Although it has no central thesis as such, DJ Taylor’s compendious and dryly entertaining study of English ‘literary life’ since the end of the First World War concerns itself with two related questions: how can literary culture be defined, and how does that culture reflect a wider ‘public taste’? Drawing on an encyclopaedic knowledge of 20th century literature, Taylor’s astute readings and his obvious fascination with the logistical nuts and bolts of how books are made and sold, combine to produce a text that is as much a social or economic history of the last century as an account of changing literary styles and fashions.

‘Cultural change’, Taylor tells us, ‘is rarely a straightforwardly linear process’. Rather than presenting this change as a strict progression of artistic fads and movements, he uses a series of case studies and connected essays to show the development of literary culture in the last hundred years as something more akin to an overlapping relay race, with late-Victorian belles lettrists like George Saintsbury and Sir Edmund Gosse surviving well into the period of high modernism, and 1950s Angry Young Men like Kingsley Amis commanding sizeable advances into the 1990s. If broad adjustments in public taste are generally responsive to wider social and economic factors though, as much as to the guidance of the writers themselves or academic critics like FR Leavis, then Taylor argues that the best way to address them is to examine the social and economic conditions in which literature is actually made.

Drawing aside the wizard’s curtain to show the average English writer of his or her period feverishly pulling the levers and pumping the pedals to keep their career on track, The Prose Factory is concerned as few other texts are with the basic rates of return in the literary life, and with the extra-curricular work writers have always had to take on to keep that career going. The wild disparity between what high-end figures like Arnold Bennett could earn from his journalism (£22,000 in 1929, nearly a million pounds today) and what George Orwell was subsisting on from humble book reviewing (£2 or £3 a week) is truly eye-opening, but Taylor demonstrates that the need to make a living has rarely been satisfied by the production of novels alone. In the post-war era a significant number of English writers also sought work as university lecturers; in the 1970s a tranche of young writers like Martin Amis, Julian Barnes and Peter Ackroyd worked as literary journalists. More than just a fastidious interest in bills and invoices, Taylor’s examinations here demonstrate that the writing of fiction has rarely been a going concern, and that with few exceptions not many practitioners have ever made big money from it. At the same time, apart from a brief blip in the 1980s, attributable perhaps to a more streamlined distribution method, the injection of American money into the industry and the establishment of Waterstones on the high street, the ‘general reader’ has never been particularly interested in "expensively produced hardback novels of a literary cast of the kind reviewed in newspapers and weekly magazines", regardless of how culturally influential they may seem in retrospect. Most young writers now, Taylor argues, have been "thoroughly institutionalised" in the university creative writing system in order to earn a living, "turned into one of literature’s civil servants" in a "glorified employment bureau". As Taylor suggests, because the literary mainstream has become utterly fragmented and there is now no authoritative arbiter of taste occupying the position of a JC Squire or even a TS Eliot, there is nothing for young writers to kick against; literary culture has instead become a more staid, institutionally subsidised affair, staffed by earnest practitioners keen to avoid offending their colleagues in the interests of workplace harmony. The rancorous Georgians vs. Modernists battles of the 1920s are unthinkable today, as are the acid personal vendettas of the Sitwells or the iconoclastic book reviewers of the 1970s. As books have for perhaps the first time become genuinely cheap to buy, the balance of industrial power has shifted from the triumvirate of writer, publisher and literary critic, to distributors and wholesalers like Amazon.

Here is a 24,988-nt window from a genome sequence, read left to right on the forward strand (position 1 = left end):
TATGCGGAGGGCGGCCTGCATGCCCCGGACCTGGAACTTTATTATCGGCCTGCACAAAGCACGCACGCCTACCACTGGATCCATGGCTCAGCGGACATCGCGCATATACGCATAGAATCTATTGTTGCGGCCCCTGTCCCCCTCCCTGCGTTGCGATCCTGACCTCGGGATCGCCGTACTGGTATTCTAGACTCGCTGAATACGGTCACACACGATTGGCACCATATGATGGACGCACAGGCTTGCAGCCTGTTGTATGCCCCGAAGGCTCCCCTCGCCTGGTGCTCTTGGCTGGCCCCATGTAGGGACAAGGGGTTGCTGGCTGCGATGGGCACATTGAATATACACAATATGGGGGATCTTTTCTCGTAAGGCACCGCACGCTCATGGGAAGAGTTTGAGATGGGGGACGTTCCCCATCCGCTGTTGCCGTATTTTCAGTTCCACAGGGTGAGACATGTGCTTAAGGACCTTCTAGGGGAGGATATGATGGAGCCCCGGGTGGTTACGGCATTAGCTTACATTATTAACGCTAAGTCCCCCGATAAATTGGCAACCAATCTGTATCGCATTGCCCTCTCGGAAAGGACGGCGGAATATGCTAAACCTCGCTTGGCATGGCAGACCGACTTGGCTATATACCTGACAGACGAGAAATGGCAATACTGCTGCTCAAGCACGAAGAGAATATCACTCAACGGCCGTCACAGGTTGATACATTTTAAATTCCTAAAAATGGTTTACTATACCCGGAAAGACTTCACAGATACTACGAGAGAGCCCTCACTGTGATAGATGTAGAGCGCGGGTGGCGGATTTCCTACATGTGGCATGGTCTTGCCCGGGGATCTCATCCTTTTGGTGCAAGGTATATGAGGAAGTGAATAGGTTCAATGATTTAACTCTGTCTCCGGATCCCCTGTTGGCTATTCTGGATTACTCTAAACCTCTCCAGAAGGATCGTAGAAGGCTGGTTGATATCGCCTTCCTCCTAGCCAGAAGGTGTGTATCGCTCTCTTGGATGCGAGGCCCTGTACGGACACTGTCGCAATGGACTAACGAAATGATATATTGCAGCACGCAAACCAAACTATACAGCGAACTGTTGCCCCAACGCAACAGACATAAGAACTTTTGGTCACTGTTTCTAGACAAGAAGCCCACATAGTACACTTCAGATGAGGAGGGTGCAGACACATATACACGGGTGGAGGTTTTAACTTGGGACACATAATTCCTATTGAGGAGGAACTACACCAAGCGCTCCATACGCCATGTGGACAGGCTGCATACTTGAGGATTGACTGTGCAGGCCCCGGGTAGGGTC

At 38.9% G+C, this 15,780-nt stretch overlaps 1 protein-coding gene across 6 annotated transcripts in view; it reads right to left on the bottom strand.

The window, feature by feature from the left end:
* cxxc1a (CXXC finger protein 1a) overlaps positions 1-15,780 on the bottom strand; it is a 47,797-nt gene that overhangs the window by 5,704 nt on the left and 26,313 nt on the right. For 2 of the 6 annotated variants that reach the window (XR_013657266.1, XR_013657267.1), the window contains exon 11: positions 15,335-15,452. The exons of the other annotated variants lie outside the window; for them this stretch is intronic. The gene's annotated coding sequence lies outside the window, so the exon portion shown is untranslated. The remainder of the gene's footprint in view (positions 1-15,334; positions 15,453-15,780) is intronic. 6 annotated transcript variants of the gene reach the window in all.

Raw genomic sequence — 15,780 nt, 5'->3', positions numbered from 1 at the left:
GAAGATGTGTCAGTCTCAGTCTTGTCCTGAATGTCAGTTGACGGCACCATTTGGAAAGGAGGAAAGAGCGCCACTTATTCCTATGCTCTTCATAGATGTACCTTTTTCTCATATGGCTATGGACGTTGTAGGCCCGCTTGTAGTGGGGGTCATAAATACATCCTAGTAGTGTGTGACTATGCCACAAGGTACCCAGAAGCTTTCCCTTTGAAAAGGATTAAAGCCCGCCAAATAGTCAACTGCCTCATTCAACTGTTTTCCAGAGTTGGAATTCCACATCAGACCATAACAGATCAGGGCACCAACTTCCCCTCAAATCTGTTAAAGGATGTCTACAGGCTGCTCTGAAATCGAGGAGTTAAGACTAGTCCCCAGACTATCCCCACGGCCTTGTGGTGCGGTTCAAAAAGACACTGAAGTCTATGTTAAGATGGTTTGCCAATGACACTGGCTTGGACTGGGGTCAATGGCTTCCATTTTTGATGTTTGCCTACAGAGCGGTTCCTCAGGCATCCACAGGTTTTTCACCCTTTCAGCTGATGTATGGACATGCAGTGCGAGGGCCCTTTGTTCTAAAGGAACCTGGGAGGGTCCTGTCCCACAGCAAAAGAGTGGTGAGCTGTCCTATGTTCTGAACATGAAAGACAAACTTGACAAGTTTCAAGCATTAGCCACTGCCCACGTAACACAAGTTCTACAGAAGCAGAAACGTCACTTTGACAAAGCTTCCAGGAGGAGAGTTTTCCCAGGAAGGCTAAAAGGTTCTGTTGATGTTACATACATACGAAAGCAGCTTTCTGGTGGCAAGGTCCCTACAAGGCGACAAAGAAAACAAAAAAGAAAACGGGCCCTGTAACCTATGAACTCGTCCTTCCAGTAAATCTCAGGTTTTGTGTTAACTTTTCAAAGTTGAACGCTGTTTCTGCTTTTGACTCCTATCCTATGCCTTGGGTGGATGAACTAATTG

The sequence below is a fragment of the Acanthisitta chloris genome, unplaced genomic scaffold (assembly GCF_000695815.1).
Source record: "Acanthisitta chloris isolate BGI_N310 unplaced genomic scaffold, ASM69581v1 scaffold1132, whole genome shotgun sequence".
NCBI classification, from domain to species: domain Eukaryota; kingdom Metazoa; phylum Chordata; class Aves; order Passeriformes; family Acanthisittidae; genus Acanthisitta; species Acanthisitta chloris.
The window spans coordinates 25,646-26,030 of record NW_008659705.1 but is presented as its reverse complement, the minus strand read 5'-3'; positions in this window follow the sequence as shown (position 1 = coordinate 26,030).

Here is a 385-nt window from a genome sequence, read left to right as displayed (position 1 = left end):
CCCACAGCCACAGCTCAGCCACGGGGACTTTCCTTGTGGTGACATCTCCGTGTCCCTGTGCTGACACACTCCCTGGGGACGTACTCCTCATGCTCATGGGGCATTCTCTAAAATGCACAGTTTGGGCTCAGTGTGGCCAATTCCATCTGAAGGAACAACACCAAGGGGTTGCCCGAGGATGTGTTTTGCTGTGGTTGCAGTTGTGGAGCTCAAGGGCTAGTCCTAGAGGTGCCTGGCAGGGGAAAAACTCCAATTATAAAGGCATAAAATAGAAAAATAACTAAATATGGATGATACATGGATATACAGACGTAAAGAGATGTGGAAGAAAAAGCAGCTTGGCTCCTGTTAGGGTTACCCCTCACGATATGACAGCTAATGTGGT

The Prose Factory is a fascinating and oddly touching examination of the often ramshackle way something as central to human identity as literature is made and funded. Peopled with rogues and eccentrics, perhaps the most representative figure in the book is the endearing journeyman Alec Waugh, elder brother of the infinitely more talented Evelyn. Developing from an enfant terrible when his 1917 public school novel The Loom of Youth was published, to a solid novel-a-year professional in the 1930s, Waugh was reduced to writing hack-work company histories by the 1950s. Then, utterly unexpectedly, his 1956 novel Island in the Sun became a major best-seller. Serialised in American magazines, optioned for Hollywood and taken up by the Reader’s Digest, Waugh made a quarter of a million dollars in a month. For whatever reason the book chimed with the times, and it changed Waugh’s life. Today, everything he wrote is out of general print.